"We are scared and we feel abandoned" —Teachers at BC-certified school in South Korea plead for help from government

Fourteen B.C.-certified teachers were detained by immigration officials and ordered to leave South Korea by May 11, 2017. 

Offshore teachers
CBIS teachers without a school: (front row, left to right): Margaret Hwu, Emily Van Wychen, Raechel Dickinson, Jaymie Shack, Jenny Bae, Grace Lee, April Soo, Rochelle D’Souza (back row, left to right): Faustus Salvador, Kristin Mooney, Alexandra Whale, Kristen Hendricks, Robert Flower,  Simon Lai, Alexander Hebb, Lisa Gulbrandsen Photo: Faustus Salvador

Fourteen teachers at a B.C. "government-certified” school in South Korea are pleading for help from the B.C. Ministry Education after they were detained and later released by Seoul immigration officials and ordered to leave the country by May 11 for allegedly having incorrect work visas.

Teacher Margaret Hwu, 26, said the teachers were working at B.C. Offshore Global Education School (CBIS), a B.C. Ministry of Education-certified offshore school where they teach the B.C. curriculum.

She said they feel desperate and abandoned and some were pressured into “falsely admitting they were committing a crime."

In an emotional Skype call with Brian Jonker, the B.C. Ministry of Education’s Executive Director for Independent Schools and Jenni McConnell, the ministry's Manager of Offshore School Program, CBIS teacher Rochelle D'Souza tearfully tells Jonker “we need someone to help us” and that they need representation from the ministry from someone “who has experience of crisis situations to deal with the scope and magnitude” of their situation.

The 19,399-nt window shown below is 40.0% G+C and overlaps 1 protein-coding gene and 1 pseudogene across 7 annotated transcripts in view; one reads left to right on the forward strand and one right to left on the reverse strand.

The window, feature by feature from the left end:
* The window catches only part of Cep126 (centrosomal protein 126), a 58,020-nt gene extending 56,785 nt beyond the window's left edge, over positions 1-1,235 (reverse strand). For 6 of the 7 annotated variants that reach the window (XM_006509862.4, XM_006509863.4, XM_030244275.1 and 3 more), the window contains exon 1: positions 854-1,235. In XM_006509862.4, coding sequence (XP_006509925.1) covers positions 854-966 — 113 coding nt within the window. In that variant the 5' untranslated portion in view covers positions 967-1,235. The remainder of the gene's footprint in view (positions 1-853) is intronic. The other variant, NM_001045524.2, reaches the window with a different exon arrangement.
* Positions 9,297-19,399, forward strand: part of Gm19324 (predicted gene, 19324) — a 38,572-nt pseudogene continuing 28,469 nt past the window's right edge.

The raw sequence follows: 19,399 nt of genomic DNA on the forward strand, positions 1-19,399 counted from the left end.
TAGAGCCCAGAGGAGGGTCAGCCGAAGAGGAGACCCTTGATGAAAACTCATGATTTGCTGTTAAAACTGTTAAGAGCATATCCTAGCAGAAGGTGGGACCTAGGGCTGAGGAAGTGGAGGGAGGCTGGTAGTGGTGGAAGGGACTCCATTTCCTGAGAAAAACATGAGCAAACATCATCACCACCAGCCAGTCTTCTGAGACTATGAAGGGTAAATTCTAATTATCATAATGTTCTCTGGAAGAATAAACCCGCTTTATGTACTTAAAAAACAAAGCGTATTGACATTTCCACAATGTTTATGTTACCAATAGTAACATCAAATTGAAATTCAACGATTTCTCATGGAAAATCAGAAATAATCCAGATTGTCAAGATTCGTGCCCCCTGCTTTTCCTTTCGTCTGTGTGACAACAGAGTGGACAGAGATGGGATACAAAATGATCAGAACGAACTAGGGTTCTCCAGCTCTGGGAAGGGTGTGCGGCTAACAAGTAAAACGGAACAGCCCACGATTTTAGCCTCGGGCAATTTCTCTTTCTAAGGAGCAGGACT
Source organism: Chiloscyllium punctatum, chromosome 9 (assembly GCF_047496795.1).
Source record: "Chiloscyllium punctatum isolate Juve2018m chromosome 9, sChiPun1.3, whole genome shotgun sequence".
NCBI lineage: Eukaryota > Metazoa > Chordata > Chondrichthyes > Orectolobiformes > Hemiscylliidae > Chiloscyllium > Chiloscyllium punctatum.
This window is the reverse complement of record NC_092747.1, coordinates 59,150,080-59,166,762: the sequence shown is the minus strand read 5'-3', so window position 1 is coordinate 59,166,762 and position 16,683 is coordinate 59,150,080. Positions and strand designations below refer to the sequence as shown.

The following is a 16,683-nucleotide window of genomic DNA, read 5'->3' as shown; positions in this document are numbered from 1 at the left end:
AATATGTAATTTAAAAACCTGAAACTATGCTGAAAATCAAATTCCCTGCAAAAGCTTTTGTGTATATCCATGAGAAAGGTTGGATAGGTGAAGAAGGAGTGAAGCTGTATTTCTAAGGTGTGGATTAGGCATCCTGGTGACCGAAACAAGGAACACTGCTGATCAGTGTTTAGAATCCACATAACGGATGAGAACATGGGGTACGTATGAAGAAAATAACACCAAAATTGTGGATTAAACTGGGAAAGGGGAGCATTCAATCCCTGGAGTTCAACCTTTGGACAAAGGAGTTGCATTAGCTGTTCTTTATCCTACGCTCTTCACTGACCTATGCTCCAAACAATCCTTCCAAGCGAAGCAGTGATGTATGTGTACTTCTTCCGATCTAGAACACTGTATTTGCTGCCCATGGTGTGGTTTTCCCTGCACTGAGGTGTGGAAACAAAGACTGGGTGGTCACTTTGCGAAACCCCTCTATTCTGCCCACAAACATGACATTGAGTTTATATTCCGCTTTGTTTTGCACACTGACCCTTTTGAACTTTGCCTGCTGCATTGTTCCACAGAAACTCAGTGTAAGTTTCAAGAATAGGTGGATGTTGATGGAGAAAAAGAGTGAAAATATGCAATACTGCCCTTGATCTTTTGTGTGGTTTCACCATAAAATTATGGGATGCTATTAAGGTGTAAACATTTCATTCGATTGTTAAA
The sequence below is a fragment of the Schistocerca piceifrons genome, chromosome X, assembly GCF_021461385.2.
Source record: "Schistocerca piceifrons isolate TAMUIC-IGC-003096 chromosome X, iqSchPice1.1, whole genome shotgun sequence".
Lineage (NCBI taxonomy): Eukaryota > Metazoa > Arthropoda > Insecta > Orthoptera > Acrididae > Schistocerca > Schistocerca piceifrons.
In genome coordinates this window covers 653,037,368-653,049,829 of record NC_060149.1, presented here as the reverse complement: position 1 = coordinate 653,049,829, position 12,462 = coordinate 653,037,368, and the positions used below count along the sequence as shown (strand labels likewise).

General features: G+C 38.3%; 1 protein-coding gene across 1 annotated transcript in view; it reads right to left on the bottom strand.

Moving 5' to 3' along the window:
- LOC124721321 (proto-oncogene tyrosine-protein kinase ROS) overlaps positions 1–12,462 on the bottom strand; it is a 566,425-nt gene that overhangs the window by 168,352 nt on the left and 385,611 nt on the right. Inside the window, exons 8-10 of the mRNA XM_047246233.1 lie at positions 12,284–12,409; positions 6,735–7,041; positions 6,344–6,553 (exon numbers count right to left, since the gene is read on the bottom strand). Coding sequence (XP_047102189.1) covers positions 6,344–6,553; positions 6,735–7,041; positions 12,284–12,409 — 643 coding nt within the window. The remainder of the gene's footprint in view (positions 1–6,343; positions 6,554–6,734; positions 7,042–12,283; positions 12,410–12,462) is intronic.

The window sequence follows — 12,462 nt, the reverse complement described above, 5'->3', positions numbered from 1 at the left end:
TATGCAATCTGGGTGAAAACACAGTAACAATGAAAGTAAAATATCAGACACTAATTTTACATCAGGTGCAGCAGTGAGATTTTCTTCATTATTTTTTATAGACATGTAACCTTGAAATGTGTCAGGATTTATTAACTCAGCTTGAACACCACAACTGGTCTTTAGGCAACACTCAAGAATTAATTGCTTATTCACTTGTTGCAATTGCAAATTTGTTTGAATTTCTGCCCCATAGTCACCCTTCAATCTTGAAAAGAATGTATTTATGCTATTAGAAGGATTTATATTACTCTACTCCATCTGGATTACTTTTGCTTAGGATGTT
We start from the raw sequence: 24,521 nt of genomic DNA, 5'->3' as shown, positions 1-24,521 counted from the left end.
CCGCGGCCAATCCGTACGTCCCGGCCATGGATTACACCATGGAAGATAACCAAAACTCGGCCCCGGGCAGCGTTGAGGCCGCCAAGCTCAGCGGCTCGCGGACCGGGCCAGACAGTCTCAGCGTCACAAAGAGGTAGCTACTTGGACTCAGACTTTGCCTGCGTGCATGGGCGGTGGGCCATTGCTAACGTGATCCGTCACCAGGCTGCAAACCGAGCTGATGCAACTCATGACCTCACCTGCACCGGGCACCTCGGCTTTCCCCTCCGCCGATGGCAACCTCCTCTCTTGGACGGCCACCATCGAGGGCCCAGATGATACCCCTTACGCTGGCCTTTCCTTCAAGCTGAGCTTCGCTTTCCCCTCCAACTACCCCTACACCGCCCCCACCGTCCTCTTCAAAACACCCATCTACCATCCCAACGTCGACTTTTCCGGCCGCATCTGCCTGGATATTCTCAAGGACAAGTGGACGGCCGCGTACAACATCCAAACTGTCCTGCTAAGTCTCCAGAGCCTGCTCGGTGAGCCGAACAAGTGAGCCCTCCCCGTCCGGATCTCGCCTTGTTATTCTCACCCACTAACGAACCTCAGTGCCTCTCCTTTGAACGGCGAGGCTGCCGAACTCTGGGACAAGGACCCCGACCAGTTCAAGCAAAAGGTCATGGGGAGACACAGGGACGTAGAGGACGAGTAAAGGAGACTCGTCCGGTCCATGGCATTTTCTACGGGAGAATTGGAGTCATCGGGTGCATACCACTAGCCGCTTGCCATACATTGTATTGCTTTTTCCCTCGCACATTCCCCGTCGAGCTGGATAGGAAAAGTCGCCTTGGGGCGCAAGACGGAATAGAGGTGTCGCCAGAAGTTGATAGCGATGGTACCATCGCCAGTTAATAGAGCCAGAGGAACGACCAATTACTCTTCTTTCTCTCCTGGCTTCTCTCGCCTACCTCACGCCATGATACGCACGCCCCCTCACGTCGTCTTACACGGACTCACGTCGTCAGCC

Hwu told the Vancouver Observer by phone from South Korea this week the B.C. Ministry of Education sent a contracted inspector — Doug Lauson, who is also the president of the B.C. Federation of Independent Schools — to inspect the school in early April.

She says the teachers told Lauson there were problems with the school’s administration but he assured the teachers there would not be any problems and that they should not worry about their work visas. Then he left the country.

Reached by the Observer today, Lauson would not comment and advised the Observer to contact the Ministry of Education. A Ministry of Education spokesperson said they couldn’t comment because it is the election writ period. Phone and email messages to Brian Jonker went unanswered.